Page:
On this basis, we might suggest an explanation for why the Midrash associates Yitzchak’s blindness with this incident. Many writers have noted that the description of Yitzchak visual impairment as the introduction to the story of the blessings is likely intended both literally and figuratively. Yitzchak was not only “blind” in the sense that his eyes stopped functioning, but also “blind” in the sense that he was unable to properly assess Esav. The story of the blessings began with Yitzchak’s figurative “blindness,” in his failure to accurately see who Esav was, and recognize that he did not deserve his blessing. The Midrash perhaps associates this “blindness” with the angels’ tears at the time of the akeida because it was this model of empathy, of stepping into somebody else’s frame of reference, that resulted in Yitzchak’s “blindness.” Yitzchak followed this example in his own life, descending from the “heavens,” from his lofty stature of piety, to empathize with the struggles of others. He refused to judge Esav critically because he insisted on seeing things from Esav’s viewpoint, rather than impose his own standards and frame of reference onto his son – precisely as the angels had done for him when they viewed his condition from his vantage point, and not from the vantage point of the heavens.
If so, then the Midrash here alludes to the delicate balance that must be maintained with regard to empathy. On the one hand, we must follow the angels’ example and try as much as possible to assess others from their vantage point, from the perspective of their experiences and background, and take into account their unique challenges before rendering judgment. At the same time, however, especially when dealing with students and children, we cannot allow empathy to “blind” us to problems that need to be addressed. Yitzchak was correct in “opening the heavens” and empathizing with Esav, but he erred in overlooking Esav’s sinfulness and deeming him worthier of his blessing than Yaakov. While we must try as much as possible to judge people favorably by stepping into their shoes and assessing them on their level, we cannot allow ourselves to be “blinded” to faults that require attention and must be addressed.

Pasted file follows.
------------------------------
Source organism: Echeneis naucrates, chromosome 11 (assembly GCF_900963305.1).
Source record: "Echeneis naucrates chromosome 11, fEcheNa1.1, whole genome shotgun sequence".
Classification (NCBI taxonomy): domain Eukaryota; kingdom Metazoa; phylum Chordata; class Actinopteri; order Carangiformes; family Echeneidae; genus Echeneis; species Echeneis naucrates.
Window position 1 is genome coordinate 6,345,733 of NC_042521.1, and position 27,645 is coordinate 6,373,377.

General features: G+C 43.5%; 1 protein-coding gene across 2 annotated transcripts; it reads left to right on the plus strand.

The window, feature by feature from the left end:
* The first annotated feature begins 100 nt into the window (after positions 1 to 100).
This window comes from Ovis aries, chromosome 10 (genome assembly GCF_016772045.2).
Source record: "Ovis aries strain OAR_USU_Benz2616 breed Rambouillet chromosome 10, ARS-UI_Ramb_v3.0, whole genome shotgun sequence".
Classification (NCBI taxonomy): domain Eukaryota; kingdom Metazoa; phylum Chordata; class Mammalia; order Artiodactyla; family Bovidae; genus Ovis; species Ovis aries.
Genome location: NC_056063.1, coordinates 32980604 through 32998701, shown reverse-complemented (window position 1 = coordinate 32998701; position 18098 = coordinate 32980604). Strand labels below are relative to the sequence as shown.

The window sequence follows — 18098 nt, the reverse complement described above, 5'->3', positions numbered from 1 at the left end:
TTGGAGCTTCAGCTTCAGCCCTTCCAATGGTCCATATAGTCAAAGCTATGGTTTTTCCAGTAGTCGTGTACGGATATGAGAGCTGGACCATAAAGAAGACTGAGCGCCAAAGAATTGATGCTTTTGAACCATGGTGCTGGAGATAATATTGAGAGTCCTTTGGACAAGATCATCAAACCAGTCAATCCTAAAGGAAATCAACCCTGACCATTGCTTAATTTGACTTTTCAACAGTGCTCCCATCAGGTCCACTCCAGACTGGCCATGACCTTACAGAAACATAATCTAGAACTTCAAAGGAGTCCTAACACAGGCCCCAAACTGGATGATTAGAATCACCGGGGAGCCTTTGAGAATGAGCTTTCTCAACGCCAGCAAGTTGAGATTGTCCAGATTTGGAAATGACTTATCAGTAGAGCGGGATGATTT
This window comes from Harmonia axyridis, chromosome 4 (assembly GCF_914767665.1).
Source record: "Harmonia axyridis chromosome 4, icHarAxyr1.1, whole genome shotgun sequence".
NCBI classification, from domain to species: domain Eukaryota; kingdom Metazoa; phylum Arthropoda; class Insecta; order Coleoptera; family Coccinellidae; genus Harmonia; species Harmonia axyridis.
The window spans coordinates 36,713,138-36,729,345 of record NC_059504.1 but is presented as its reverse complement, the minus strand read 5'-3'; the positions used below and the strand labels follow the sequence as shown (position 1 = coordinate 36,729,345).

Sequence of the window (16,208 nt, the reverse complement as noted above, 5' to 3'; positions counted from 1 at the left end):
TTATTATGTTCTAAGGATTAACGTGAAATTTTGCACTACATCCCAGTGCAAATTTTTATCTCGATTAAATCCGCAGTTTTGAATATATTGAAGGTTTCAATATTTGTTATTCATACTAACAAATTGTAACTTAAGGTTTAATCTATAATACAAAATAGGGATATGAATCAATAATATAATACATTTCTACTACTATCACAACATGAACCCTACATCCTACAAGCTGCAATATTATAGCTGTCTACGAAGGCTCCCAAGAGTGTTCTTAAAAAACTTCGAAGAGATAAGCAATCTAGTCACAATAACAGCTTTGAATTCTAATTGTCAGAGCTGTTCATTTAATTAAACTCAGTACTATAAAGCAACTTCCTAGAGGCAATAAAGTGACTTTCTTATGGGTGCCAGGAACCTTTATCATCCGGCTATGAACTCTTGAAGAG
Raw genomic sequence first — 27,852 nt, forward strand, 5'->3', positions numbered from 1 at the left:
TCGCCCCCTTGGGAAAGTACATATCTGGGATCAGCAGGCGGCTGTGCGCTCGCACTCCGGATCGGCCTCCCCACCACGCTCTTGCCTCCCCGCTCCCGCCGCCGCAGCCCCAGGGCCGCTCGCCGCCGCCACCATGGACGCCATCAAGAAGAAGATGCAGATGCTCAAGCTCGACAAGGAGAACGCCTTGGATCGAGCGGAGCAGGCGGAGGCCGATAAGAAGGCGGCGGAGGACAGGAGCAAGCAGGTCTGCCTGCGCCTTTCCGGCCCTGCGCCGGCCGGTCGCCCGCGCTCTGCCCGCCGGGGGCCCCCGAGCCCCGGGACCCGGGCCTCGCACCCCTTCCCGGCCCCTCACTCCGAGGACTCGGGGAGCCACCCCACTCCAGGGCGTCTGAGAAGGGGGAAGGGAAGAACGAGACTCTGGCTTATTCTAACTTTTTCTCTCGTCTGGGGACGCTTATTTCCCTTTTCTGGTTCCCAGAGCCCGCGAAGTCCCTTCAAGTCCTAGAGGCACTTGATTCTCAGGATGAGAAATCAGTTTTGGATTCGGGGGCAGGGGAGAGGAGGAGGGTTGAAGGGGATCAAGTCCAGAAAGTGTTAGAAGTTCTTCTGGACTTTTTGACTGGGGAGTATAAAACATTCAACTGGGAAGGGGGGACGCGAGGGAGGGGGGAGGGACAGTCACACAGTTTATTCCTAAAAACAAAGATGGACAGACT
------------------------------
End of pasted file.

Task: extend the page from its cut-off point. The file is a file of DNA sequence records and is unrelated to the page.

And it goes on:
The Torah in Parashat Toldot tells of the stark difference between Esav and Yaakov, describing Esav as “a man who knew hunting, a man of the field,” and Yaakov as “a simple man, a dweller of tents” (25:27). While the simple meaning of the verse is that Yaakov was a shepherd who resided in tents as he tended to his flocks, Chazal famously understood the term “yoshev ohalim” as a reference to Torah study. Interestingly, the Midrash Tanchuma (Vayishlach, 9) explained on this basis the plural term “ohalim” (“tents”) used in this verse: “There was nobody who toiled in Torah like our patriarch Yaakov… It does not say here, ‘dweller of a tent,’ but rather ‘a dweller of tents’ – he would go from the study hall of Shem to the study hall of Eiver, and from the study hall of Eiver to the study hall of Avraham.” Yaakov was a “dweller of tents” in the sense that he studied diligently in several different “tents” of Torah learning.